bird of paradise flower
"Bird of Paradise Flower" - Wikimedia Commons

May is spring's final exit and summer is anxiously waiting in the wings eager to ride the heat wave of flamboyance.

by Sharon Asakawa

Basking in summer’s warmth, there are few flowers more alluring in form and color than the bird of paradise, Strelitzia reginae with its pointed waxy beak, three erect orange petals, and blue spiked corolla resembling a royal crown of tropical plumage.

Where temperatures remain mild year-round, this South African native proclaims its bold presence in tropical settings. It also makes a superb cut flower because of its longevity and its spectacular form, especially in highly stylized arrangements such as Ikebana displays. Another plus is when the cut flower’s initial bloom is spent, simply remove the withered flower, reach in, and carefully lift the new flower out of the beaked sheath.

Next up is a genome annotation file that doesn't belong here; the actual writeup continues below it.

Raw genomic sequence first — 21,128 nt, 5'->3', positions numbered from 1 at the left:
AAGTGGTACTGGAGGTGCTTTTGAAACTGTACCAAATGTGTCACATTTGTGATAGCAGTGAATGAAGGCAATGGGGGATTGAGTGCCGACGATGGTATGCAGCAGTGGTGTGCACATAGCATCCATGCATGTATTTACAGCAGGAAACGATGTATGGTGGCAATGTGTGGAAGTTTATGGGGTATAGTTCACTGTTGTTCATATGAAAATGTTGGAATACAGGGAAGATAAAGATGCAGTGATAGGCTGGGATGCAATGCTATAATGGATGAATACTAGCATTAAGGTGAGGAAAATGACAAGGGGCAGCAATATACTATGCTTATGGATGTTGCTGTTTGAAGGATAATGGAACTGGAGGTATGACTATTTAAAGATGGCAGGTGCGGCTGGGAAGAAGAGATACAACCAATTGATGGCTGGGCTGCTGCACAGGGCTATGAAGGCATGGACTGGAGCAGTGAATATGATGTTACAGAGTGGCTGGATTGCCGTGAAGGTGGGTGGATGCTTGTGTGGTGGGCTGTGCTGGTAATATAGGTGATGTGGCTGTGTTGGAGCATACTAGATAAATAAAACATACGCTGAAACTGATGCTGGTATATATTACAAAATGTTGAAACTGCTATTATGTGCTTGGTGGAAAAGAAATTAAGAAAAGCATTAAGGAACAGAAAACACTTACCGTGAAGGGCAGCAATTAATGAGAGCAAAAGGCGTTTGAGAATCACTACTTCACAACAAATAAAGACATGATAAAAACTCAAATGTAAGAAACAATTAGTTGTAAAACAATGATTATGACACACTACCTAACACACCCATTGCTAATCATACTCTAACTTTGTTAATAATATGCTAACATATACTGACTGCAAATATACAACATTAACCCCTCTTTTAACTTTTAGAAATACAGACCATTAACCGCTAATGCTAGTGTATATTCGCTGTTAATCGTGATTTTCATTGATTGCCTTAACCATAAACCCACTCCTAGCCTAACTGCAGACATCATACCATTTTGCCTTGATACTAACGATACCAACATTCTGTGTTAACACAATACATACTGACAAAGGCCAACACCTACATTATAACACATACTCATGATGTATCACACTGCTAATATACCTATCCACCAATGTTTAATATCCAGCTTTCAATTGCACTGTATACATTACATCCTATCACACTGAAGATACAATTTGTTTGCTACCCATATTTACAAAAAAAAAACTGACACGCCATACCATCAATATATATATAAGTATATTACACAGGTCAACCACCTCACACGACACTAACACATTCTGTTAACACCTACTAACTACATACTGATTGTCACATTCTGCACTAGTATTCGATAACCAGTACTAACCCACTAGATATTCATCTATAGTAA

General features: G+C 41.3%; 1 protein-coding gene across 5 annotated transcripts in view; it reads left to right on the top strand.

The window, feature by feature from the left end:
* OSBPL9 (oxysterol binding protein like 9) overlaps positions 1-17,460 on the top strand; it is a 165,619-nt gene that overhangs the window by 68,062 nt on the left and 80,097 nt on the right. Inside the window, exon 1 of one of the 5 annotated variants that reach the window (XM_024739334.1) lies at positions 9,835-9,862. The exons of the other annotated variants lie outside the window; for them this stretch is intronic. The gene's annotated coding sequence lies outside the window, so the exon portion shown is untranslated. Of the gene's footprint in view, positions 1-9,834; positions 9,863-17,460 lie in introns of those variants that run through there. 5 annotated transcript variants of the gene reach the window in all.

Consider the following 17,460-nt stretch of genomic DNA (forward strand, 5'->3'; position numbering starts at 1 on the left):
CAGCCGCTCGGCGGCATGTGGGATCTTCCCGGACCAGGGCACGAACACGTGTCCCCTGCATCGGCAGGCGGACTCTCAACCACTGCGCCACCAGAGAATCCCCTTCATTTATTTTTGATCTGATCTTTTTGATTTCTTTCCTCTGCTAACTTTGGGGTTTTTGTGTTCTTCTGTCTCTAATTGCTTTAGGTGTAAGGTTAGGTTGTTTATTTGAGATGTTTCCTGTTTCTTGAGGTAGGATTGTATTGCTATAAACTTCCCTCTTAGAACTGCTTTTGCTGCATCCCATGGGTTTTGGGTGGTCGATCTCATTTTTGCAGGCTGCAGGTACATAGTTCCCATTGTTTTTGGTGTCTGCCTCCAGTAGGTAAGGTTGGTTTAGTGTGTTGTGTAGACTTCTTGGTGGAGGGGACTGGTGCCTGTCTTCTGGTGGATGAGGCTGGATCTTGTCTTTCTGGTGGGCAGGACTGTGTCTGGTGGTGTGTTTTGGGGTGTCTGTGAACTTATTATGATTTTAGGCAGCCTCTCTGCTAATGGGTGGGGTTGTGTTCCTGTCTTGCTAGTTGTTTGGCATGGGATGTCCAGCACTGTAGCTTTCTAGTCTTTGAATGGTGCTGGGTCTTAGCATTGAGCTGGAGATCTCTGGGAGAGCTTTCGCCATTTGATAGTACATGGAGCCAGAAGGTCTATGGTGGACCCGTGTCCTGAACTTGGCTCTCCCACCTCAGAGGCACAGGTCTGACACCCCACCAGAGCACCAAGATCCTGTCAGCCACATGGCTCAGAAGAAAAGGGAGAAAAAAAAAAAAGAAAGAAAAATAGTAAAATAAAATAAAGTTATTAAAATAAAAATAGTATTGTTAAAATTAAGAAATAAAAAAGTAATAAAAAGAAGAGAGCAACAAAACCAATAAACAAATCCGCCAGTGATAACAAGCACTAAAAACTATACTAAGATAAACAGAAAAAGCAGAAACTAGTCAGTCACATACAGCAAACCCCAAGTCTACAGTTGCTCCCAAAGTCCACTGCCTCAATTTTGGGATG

Even when not in flower, this clumping, herbaceous perennial shows off its impressively large, deep green, glossy leaves that are three to four feet long with distinctive midribs. Display these royal “birds” in large pots or plant directly in the ground and use them as colorful architectural focal points in the patio, poolside, or entryway provided there is full sun.

Although it does not tolerate cold, it is still an easy plant to maintain in mild winter areas since it withstands drought, heat, and wind. For regions with frigid winters, grow in pots so they can be moved to more protected areas or indoors where there is bright light until spring’s warmth returns.

For June, the Bird of Paradise is the stuff of flamboyant summer dreams. Don’t try to resist, just give in to its tropical allure and find paradise!

Plant Care 101: Bird of Paradise